05 November 2009

Illegals, Democrats and House Representation

Today's news reminded me of an article I wrote regarding this very problem back in 2003.

Senate Democrats have blocked a GOP attempt to require next year's census forms to ask people whether they are a U.S. citizen.

The proposal by Louisiana Republican Sen. David Vitter was aimed at excluding immigrants from the population totals that are used to figure the number of congressional representatives for each state. Critics said Vitter's plan would discourage immigrants from responding to the census and would be hugely expensive. They also said that it's long been settled law that the apportionment of congressional seats is determined by the number of people living in each state, regardless of whether they are citizens. A separate survey already collects the data.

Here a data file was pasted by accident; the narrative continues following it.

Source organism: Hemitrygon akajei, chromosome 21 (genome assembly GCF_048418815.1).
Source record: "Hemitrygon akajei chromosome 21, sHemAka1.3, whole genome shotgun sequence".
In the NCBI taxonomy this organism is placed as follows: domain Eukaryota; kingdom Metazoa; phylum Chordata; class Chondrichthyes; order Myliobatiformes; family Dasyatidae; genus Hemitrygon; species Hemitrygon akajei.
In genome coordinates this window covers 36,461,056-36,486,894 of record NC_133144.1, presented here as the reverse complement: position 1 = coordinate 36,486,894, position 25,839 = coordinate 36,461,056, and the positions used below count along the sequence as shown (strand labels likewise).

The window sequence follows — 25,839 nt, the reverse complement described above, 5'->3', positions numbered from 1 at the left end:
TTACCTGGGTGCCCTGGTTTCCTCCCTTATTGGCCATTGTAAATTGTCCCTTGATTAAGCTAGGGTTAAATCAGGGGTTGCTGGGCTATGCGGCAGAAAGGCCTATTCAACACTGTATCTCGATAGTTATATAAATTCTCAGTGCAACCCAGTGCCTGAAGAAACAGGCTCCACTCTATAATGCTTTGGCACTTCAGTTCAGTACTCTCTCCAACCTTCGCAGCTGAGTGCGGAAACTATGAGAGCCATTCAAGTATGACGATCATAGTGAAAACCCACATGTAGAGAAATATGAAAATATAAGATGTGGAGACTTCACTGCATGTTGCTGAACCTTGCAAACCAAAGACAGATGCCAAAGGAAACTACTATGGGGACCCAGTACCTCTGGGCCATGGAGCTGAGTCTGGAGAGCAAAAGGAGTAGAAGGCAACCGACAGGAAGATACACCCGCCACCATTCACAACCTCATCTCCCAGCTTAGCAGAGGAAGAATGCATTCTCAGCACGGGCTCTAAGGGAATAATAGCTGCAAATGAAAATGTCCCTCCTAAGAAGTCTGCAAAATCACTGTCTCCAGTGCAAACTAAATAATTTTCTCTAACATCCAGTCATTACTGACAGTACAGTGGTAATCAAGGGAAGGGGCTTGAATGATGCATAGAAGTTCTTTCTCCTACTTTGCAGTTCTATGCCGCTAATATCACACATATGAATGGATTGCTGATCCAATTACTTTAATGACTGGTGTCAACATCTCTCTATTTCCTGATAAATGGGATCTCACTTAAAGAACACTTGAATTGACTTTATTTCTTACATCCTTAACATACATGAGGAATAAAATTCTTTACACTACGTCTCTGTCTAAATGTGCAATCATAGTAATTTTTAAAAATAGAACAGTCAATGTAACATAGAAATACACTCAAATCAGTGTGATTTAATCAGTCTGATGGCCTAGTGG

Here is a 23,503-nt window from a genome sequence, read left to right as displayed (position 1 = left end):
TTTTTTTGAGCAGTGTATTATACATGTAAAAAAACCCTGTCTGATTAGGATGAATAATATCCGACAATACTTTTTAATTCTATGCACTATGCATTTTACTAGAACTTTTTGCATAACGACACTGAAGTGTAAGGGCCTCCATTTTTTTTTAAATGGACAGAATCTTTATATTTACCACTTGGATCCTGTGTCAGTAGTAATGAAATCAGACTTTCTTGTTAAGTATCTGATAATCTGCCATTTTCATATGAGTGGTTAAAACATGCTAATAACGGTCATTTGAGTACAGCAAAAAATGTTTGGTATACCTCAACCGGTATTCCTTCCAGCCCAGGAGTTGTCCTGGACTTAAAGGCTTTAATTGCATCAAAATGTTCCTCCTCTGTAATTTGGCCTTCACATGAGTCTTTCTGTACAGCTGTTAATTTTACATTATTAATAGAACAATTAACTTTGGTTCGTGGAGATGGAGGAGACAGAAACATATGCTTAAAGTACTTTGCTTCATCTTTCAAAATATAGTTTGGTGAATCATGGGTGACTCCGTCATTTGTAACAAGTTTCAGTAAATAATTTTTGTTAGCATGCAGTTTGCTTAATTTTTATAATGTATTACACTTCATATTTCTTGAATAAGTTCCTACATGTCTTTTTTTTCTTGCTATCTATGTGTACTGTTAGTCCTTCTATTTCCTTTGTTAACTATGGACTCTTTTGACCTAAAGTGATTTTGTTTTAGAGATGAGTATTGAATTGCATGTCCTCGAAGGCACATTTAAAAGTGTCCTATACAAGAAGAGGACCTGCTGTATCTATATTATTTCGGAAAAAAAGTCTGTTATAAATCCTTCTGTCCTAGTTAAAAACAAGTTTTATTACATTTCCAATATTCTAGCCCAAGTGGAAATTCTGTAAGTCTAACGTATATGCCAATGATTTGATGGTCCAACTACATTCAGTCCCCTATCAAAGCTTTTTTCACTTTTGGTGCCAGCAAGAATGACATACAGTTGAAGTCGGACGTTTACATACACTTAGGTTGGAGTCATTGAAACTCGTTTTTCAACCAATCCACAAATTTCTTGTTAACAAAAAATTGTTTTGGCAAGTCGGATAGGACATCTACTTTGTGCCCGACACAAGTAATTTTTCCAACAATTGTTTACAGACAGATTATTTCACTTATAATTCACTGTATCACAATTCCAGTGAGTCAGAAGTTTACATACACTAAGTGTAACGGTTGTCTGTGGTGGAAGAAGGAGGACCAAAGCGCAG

The plan fell after a 60-39 procedural vote made it ineligible for attachment to a bill funding the census.

Take a look at my original article - unfortunately nothing has changed.

According to the Center for Immigration Studies, there are approximately 11.3 million illegal immigrants in the United States - and could be as high as 15 million. If these illegals are being counted into the census as being part of the population of the state - this has a direct impact on each state's representation in the House of Representatives and in turn effects the number of electoral votes each state is assigned when voting for the President of the United States. The fight for stronger border enforcement should not be ignored during this time as the mid-term elections of 2010 come closer.

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